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Increases in vitamin D levels during pandemic highlighted by researchers

By Mindo - 08th Dec 2021

Image of Bottle of omega 3 fish oil capsules pouring into hand.

Researchers have highlighted increases in vitamin D levels during the pandemic in a number of presentations at this year’s IES annual meeting. Vitamin D levels increased and deficiency decreased between 2015-20 and 2020-21 in a study population in the west of Ireland, the meeting heard in an oral presentation by Ms Caoimhe Moran, School of Biological and Health Sciences, Technological University Dublin, and colleagues.

Vitamin D may reduce the risk and severity of infection with the SARS-CoV-2 virus, but the effects of lockdown on population vitamin D status in Ireland were unknown. Following their cross-sectional study ‘Changes in vitamin D concentration and deficiency in the West of Ireland during the Covid-19 lockdown’, she added that it remained unknown whether this trend related to lockdown or to changes in diet and supplementation practices.

This study compared wintertime serum 25 OHD in 16,725 samples analysed between October and February 2015-20 (13,449 samples) and between October 2020 and February 2021 (3,276 samples) at University Hospital Galway (UHG). Vitamin D deficiency was defined at the IoM ((<30nmol/L) and Endocrine Society (<50nmol/L) thresholds. Mean total serum vitamin D and mean serum vitamin D3 concentrations were higher in 2020-21 (65.7nmol/l and 61.7nmol/l respectively) than in 2015-2020 (59.9nmol/l and 55.6nmol/l respectively) (p<0.001). Prevalence of deficiency decreased at the <30nmol/L threshold from 18.2-to-14.6 per cent, and at 50nmol/L threshold from 43.6-to-34.6 per cent, between 2015-20 and 2020-21.

Deficiency at both thresholds was more common in females (p<0.001). Deficiency was higher in inpatients and nursing home residents than in outpatients and GP patients, with a trend towards greater deficiency in younger adults. During the Q & A following her presentation, Ms Moran agreed the importance of good public health advice directing the public to appropriate levels of supplementation. Another cross-sectional study: ‘Sex, sunshine, and sample-origin – predictors of emerging spring and summertime vitamin D deficiency trends amongst Irish adults during the Covid-19 lockdown’ by Ms Maria O’Sullivan, School of Biological and Health Sciences, Technological University Dublin, and colleagues found, overall, vitamin D deficiency was more prevalent in males, hospital inpatients, and nursing home residents.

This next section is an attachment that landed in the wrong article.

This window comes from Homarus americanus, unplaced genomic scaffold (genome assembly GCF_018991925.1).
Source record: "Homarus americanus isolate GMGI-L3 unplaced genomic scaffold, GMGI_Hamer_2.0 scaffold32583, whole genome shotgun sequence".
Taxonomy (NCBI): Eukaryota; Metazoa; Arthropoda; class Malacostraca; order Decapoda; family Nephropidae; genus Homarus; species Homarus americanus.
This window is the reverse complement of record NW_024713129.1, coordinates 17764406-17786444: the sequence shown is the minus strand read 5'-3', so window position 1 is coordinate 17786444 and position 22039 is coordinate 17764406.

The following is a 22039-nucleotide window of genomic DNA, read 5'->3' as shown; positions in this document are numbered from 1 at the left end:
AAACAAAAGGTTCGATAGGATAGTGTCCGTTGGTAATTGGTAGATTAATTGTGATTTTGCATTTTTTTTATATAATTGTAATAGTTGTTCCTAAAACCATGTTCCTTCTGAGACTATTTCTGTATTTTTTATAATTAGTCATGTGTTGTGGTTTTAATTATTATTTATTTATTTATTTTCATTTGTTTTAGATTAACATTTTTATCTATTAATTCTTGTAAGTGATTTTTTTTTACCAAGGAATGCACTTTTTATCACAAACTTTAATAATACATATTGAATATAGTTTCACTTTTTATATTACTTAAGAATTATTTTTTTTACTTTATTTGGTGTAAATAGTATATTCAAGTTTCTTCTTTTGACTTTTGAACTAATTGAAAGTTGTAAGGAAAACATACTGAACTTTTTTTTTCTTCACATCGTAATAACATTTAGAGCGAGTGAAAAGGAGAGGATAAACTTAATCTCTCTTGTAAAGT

The divergent trends in vitamin D status between males and females between 2015-19 and 2020 suggested possible sex-specific differences in the effects of lockdown, and of diet and supplementation changes, on vitamin D status. A further study by Mark Kilbane and colleagues at St Vincent’s University Hospital in Dublin, detailed how they had conducted a laboratory-based trend analysis of serum 25-hydroxyvitamin D (25OHD) comparing yearly average concentration in the 12 months prior to the pandemic with the first 12 months of the pandemic. In a large sample, they noted the average yearly 25OHD increased by 2.8nmol/L in combination with a lower percent of low vitamin D status and a higher per cent of high vitamin D status.

The yearly increase was almost threefold higher than the yearly increase in average 25OHD based on two similar trend analyses that they conducted between 1993 and 2016. This indicated “that caution should be exercised about blanket recommendations for vitamin D supplementation in favour of maximising low dose daily supplementation in at-risk groups and clinically vulnerable patients”.

They advised strongly in favour of targeted supplementation policies. Following an audit of serum (25OHD) measures in the Irish population during the 2019-21 Covid-19 pandemic, Ms Katrina Hutchinson, Eurofins Biomnis, and colleagues found vitamin D mean concentrations had increased annually since 2019, particularly in 2020. They suggested this was probably due to lifestyle changes in Ireland because of lockdowns, which might have allowed more outdoor activity. They added in their poster that further audits in 2022 would enable them to fully examine changes in vitamin D status in Ireland when lockdown had finished

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